• Pet Terrors. This one was easy because we didn’t have any pets while the kids were little, so I missed out on all of the torture that four little kids can inflict on the poor family pet.
  • Mud Painting. I say this with trepidation because it is still a very real possibility, and this is another one of those things that warrants payback. When I was little, my friend Morgan and I innocently painted her garage with mud, much to her mother’s dismay. The end result was an “I’m sorry” letter to her mom and clean-up.

As I write this, I’m sure karma is going to come back to bite me for saying I missed out on all of these great milestones of motherhood. I know there are plenty of things that lie ahead, but I can’t help but feel grateful for my experience.

musical motivation

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I don’t know about the rest of you, but when it comes to running or working out, I need a little auditory stimulation to get me motivated. That goes double when I’m on the treadmill or logging miles alone. The music gives me that little push I need when I am feeling tired or bored or just blah. Truth be told I still have songs on my iPod that I listened to when I started running in 2009, and I still enjoy them today. For me, those songs evoke memories from past races or training runs that made an impact on me, and I use those feelings as motivation to push myself. Here’s a list of some of my favorite running songs that are in regular rotation on my playlist.

Song: Mr.Brightside
Artist: The Killers
Reasoning: For some reason this song would always play when I was on the last mile or so before reaching my house when I began running in spring 2009. Runs were SO hard at that time, but hearing this let me know that I wasn’t far from home. It still has the uncanny ability of coming on near the end of my runs, and when I hear it now it reminds me that the end is near and to keep going.

Song: Uprising
Artist: Muse
Reasoning: The first time I ever ran 10 miles was during the Towpath 10-10 in 2010. I felt pretty good for the whole race, but when this song came on around mile 8, it was like someone lit a fire under my butt. I remember picking up the pace dramatically and smiling as the sun shone brightly on the path. The run felt effortless, and I loved it! I try to remember that feeling each time this song plays.

Song: Born This Way
Artist: Lady Gaga
Reasoning: This song takes me back to the Hermes Cleveland 10 Miler in 2011. Prior to this race, I had IT band issues and was nervous about being able to complete it without walking. My race started with this song, and I knew it was going to be a good one. Ten miles and no pain later, I had completed the race! This was also the race where I also met my friend, Sarah Cawley, by pure coincidence, so this song always reminds me of her. We were running near one another and started chatting, and because of her motivation, I was able to finish strong. Sarah is a resilient, courageous woman who is a great wife, loving and devoted mother to her two daughters, breast cancer survivor, and one badass mother runner!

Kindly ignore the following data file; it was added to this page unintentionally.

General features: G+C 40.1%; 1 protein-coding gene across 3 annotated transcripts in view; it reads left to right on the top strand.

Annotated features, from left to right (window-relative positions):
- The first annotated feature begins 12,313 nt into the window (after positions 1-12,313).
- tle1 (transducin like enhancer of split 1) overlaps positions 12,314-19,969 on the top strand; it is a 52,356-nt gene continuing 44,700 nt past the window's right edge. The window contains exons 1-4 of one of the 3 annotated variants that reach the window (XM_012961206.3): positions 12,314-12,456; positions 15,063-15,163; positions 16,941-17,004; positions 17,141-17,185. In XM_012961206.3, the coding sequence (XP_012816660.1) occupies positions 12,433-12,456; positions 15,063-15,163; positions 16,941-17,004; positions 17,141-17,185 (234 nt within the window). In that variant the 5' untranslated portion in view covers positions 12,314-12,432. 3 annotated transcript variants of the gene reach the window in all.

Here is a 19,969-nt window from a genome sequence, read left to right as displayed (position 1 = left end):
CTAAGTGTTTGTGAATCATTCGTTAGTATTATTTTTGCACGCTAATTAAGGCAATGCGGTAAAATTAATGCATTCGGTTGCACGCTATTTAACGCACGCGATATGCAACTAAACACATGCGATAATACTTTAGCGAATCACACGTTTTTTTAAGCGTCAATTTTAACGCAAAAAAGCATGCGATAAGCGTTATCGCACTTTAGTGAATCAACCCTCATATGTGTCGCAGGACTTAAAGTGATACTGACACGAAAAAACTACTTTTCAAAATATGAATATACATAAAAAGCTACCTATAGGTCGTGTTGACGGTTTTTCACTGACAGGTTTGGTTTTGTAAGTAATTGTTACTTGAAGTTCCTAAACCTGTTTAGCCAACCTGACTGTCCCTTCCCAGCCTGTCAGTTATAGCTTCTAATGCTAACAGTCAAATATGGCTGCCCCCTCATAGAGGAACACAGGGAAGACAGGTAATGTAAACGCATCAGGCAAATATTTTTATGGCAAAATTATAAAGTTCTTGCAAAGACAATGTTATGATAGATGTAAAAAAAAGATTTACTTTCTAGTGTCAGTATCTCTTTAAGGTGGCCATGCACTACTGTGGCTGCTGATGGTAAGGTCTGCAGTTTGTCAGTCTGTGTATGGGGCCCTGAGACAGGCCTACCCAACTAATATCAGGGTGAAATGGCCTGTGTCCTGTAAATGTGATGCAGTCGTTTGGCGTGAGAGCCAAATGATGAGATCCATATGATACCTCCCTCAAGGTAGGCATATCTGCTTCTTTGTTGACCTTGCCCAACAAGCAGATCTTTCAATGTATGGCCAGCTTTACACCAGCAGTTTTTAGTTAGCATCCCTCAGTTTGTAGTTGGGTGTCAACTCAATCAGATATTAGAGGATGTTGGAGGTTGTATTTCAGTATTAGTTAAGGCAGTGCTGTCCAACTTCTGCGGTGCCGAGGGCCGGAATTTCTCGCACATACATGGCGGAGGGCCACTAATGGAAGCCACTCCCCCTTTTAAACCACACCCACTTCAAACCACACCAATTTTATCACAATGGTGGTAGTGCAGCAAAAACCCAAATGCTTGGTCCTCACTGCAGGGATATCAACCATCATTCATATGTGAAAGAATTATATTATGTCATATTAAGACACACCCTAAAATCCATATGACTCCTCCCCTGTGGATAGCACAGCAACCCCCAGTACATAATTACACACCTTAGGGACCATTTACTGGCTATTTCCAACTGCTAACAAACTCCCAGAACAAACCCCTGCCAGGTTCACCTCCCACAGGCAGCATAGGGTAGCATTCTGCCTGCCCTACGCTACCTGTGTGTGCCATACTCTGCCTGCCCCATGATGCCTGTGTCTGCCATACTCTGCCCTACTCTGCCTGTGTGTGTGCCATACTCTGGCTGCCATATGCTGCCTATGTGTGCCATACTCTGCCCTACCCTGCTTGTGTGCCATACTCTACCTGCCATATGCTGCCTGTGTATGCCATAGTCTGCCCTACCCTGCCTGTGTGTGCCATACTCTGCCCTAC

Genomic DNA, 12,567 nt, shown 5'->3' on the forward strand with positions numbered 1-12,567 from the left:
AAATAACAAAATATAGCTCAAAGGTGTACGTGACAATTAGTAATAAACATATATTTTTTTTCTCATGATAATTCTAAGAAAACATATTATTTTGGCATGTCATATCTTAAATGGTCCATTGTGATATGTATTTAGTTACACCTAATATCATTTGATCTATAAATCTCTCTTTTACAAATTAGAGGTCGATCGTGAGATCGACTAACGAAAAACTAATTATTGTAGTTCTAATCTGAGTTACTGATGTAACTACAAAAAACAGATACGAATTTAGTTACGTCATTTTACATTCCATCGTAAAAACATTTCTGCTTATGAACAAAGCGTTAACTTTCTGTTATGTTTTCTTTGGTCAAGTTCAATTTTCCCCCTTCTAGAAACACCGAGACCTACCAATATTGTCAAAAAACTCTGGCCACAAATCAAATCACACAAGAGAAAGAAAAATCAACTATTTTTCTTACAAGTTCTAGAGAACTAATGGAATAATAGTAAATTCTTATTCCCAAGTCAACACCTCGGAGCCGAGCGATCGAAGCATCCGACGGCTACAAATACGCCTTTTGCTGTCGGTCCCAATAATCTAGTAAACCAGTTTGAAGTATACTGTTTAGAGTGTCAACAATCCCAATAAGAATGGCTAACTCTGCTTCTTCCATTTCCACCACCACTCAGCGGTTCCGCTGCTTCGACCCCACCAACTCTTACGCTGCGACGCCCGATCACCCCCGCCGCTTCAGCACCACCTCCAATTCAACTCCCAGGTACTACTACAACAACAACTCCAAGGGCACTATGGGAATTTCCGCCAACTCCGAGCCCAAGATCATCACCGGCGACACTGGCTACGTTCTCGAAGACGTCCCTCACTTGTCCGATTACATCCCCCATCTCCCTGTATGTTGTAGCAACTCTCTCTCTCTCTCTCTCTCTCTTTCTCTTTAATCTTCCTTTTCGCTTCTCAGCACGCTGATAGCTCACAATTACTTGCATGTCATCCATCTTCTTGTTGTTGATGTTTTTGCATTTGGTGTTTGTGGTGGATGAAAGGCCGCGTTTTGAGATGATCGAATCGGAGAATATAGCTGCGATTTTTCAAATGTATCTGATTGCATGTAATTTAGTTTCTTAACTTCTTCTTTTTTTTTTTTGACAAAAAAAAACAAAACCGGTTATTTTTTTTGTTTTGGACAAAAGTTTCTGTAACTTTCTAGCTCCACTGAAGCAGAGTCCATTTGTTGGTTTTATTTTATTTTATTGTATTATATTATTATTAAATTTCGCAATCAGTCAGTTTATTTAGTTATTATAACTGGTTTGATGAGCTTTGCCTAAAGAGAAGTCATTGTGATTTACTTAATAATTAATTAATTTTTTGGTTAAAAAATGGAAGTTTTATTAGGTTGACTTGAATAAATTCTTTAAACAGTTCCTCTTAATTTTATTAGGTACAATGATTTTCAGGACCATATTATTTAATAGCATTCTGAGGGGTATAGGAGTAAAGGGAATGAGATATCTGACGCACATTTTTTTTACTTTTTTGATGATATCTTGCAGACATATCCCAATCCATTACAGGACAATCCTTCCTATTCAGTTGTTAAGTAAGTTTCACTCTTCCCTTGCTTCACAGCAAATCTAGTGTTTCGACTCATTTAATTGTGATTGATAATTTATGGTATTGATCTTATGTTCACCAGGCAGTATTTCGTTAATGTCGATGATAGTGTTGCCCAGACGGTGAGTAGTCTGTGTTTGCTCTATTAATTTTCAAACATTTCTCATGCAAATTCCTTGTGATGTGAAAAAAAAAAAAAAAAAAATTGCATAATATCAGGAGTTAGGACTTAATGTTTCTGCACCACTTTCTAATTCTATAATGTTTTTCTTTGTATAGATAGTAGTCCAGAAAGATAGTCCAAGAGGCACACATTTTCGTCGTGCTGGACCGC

Song: Kiss You
Artist: One Direction
Reasoning: Don’t knock this song until you listen to it! I’m not gonna lie; I really like 1D. The catchy lyrics and fast beat make it great for running. This was also the song that kicked off my half marathon PR race at the Northern Ohio Marathon half in October 2013, and I can’t help but turn up my pace when I hear it.

Song: My Body
Artist: Young The Giant
Reasoning: I can’t pinpoint a particular race or training run for this because there are so many! This song earned its spot on my playlist the second I heard it, and it never fails to motivate me to run faster and try harder. In addition to running memories, this song reminds me of MO POP Festival this summer with Dan when we heard them play live. Completely awesome!

I asked the other Rite Aid Cleveland Marathon race ambassadors about the songs that inspire them, and here were some of the responses.

  • Andrew Hettinger: “The Beast In Me” by Johnny Cash always pumps me up in late miles on a long run. Let’s me know something I can’t even explain pushes me when I feel I can’t go on anymore.
  • Melissa Bixler: “Thunderstruck” by AC/DC and “The Distance” by Cake.
  • Melissa Carney: “Welcome To The Black Parade” – My Chemical Romance
  • Pamela McGowan: Anything Sex Pistols but especially “Anarchy in the UK” or “God Save the Queen.” Punk music is so high energy!
  • Jessica Humphrey: Katy Perry “Roar” gets me every time!
  • Emily Baumgartner: “Centuries” and “My Songs Know What You Did In The Dark (Light ‘Em Up)” by Fall Out Boy
  • Stephani Itibrout: “Cult of Personality” by Living Colour, “Give It Away” by Red Hot Chili Peppers, “Immigraniada (We Comin’ Rougher)” and “Your Country” by Gogol Bordello, “Pepper” by Butthole Surfers, “Radioactive” by Imagine Dragons, “Royals” by Lorde, “Some Nights” by Fun

Since I’m looking to add some new music for the 2015 race season, what are some suggestions? What songs motivate and inspire you?